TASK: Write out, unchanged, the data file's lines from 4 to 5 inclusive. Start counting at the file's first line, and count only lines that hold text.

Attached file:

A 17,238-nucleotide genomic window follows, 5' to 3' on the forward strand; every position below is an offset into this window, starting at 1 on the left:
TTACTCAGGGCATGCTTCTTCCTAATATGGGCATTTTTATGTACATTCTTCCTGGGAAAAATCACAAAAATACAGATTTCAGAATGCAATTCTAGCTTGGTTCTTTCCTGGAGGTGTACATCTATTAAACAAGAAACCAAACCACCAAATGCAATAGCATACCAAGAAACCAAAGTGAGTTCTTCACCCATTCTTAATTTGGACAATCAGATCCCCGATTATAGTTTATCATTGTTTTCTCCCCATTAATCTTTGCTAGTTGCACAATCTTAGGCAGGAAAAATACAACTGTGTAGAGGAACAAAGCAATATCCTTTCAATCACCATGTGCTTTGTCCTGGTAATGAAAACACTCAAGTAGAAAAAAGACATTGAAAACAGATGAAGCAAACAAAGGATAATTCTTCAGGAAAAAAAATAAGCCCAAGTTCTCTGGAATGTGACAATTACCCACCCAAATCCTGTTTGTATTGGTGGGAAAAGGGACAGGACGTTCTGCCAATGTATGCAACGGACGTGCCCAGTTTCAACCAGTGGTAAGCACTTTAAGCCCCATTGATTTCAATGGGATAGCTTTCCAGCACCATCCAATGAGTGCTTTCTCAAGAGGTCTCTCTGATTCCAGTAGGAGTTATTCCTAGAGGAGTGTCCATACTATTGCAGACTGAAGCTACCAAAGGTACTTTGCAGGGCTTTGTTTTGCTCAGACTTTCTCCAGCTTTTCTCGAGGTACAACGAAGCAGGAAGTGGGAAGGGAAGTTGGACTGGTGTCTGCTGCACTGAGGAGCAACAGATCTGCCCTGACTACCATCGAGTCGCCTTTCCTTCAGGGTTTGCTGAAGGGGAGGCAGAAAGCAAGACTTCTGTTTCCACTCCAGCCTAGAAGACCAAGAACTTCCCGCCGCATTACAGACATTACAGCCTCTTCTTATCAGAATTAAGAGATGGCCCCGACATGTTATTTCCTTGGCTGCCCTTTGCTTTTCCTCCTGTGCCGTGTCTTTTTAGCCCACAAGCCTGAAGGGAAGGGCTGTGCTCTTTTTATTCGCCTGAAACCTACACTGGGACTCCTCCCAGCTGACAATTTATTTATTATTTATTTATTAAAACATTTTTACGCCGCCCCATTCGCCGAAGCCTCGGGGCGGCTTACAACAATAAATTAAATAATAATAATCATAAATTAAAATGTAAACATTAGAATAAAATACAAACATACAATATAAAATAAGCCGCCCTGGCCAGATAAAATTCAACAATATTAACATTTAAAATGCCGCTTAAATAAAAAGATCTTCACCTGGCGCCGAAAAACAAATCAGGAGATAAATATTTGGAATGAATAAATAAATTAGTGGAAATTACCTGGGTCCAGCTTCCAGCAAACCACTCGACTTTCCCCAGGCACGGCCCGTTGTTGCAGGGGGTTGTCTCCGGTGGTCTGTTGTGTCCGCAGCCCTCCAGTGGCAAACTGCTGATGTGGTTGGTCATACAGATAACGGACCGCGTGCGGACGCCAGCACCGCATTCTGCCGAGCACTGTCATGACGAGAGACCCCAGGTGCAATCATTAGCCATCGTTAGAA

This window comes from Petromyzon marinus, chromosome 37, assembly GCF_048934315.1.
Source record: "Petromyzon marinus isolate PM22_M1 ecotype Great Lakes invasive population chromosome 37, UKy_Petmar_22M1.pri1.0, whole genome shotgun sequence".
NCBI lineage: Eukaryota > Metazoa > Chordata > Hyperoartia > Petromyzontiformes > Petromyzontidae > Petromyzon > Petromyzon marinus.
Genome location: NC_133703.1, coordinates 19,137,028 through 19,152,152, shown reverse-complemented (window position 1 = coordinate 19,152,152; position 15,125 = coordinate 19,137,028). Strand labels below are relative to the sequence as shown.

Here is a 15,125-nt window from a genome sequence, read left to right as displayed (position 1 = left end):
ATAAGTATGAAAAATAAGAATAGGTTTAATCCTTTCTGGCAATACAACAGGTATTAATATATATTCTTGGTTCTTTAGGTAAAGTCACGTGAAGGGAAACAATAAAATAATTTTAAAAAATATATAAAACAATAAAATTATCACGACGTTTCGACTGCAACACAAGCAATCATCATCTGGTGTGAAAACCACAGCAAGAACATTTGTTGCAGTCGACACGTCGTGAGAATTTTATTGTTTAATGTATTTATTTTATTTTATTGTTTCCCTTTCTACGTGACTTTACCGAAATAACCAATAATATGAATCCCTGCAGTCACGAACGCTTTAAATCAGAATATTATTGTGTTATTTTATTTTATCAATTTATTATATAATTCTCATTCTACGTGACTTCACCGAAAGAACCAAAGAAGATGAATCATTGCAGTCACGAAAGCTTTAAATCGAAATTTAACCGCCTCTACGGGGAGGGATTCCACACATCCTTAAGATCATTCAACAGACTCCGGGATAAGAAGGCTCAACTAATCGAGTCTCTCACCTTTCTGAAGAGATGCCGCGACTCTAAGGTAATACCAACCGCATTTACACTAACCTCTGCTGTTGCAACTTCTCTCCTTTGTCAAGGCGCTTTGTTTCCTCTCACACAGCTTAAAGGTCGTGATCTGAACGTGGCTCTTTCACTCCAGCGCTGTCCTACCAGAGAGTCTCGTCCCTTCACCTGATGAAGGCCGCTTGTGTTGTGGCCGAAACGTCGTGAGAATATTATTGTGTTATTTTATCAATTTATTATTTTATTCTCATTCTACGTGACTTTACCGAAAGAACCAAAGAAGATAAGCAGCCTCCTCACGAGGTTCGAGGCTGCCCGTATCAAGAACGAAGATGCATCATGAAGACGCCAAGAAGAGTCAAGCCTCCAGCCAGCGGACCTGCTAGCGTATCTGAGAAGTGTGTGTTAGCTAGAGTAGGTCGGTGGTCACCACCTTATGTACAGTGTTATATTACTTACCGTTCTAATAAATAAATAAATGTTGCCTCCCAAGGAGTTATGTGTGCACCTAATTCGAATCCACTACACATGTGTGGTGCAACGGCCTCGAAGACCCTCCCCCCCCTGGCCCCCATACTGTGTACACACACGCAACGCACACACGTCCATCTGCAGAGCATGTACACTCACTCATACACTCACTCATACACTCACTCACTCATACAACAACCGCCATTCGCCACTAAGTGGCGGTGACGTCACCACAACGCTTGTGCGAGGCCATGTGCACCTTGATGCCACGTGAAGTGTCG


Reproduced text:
Source record: "Petromyzon marinus isolate PM22_M1 ecotype Great Lakes invasive population chromosome 37, UKy_Petmar_22M1.pri1.0, whole genome shotgun sequence".
NCBI lineage: Eukaryota > Metazoa > Chordata > Hyperoartia > Petromyzontiformes > Petromyzontidae > Petromyzon > Petromyzon marinus.